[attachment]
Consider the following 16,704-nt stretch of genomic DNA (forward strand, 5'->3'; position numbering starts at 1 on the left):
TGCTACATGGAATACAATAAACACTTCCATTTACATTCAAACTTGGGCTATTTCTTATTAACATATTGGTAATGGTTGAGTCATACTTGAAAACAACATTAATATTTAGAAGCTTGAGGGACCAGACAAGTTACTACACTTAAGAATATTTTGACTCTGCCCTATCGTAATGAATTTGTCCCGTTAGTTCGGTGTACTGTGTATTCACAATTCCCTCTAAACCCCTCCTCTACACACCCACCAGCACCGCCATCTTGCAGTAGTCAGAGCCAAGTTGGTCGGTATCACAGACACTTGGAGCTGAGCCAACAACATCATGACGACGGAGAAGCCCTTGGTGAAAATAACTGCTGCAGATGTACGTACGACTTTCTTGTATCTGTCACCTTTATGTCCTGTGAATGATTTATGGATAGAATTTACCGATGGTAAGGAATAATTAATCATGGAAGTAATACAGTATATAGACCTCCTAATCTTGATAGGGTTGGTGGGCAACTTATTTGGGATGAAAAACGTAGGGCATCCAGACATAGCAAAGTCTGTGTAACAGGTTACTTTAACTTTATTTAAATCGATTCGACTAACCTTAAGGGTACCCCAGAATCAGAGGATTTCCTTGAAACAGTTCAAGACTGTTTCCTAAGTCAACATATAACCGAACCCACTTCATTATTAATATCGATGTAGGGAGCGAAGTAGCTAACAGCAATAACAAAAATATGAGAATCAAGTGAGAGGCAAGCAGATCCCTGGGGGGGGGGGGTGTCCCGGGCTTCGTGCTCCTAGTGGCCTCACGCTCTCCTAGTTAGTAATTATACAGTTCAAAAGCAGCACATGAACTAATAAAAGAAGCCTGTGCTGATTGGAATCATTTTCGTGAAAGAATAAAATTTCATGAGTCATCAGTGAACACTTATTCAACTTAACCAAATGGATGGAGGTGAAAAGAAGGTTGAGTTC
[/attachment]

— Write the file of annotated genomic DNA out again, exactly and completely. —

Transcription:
Consider the following 16,704-nt stretch of genomic DNA (forward strand, 5'->3'; position numbering starts at 1 on the left):
TGCTACATGGAATACAATAAACACTTCCATTTACATTCAAACTTGGGCTATTTCTTATTAACATATTGGTAATGGTTGAGTCATACTTGAAAACAACATTAATATTTAGAAGCTTGAGGGACCAGACAAGTTACTACACTTAAGAATATTTTGACTCTGCCCTATCGTAATGAATTTGTCCCGTTAGTTCGGTGTACTGTGTATTCACAATTCCCTCTAAACCCCTCCTCTACACACCCACCAGCACCGCCATCTTGCAGTAGTCAGAGCCAAGTTGGTCGGTATCACAGACACTTGGAGCTGAGCCAACAACATCATGACGACGGAGAAGCCCTTGGTGAAAATAACTGCTGCAGATGTACGTACGACTTTCTTGTATCTGTCACCTTTATGTCCTGTGAATGATTTATGGATAGAATTTACCGATGGTAAGGAATAATTAATCATGGAAGTAATACAGTATATAGACCTCCTAATCTTGATAGGGTTGGTGGGCAACTTATTTGGGATGAAAAACGTAGGGCATCCAGACATAGCAAAGTCTGTGTAACAGGTTACTTTAACTTTATTTAAATCGATTCGACTAACCTTAAGGGTACCCCAGAATCAGAGGATTTCCTTGAAACAGTTCAAGACTGTTTCCTAAGTCAACATATAACCGAACCCACTTCATTATTAATATCGATGTAGGGAGCGAAGTAGCTAACAGCAATAACAAAAATATGAGAATCAAGTGAGAGGCAAGCAGATCCCTGGGGGGGGGGGGTGTCCCGGGCTTCGTGCTCCTAGTGGCCTCACGCTCTCCTAGTTAGTAATTATACAGTTCAAAAGCAGCACATGAACTAATAAAAGAAGCCTGTGCTGATTGGAATCATTTTCGTGAAAGAATAAAATTTCATGAGTCATCAGTGAACACTTATTCAACTTAACCAAATGGATGGAGGTGAAAAGAAGGTTGAGTTC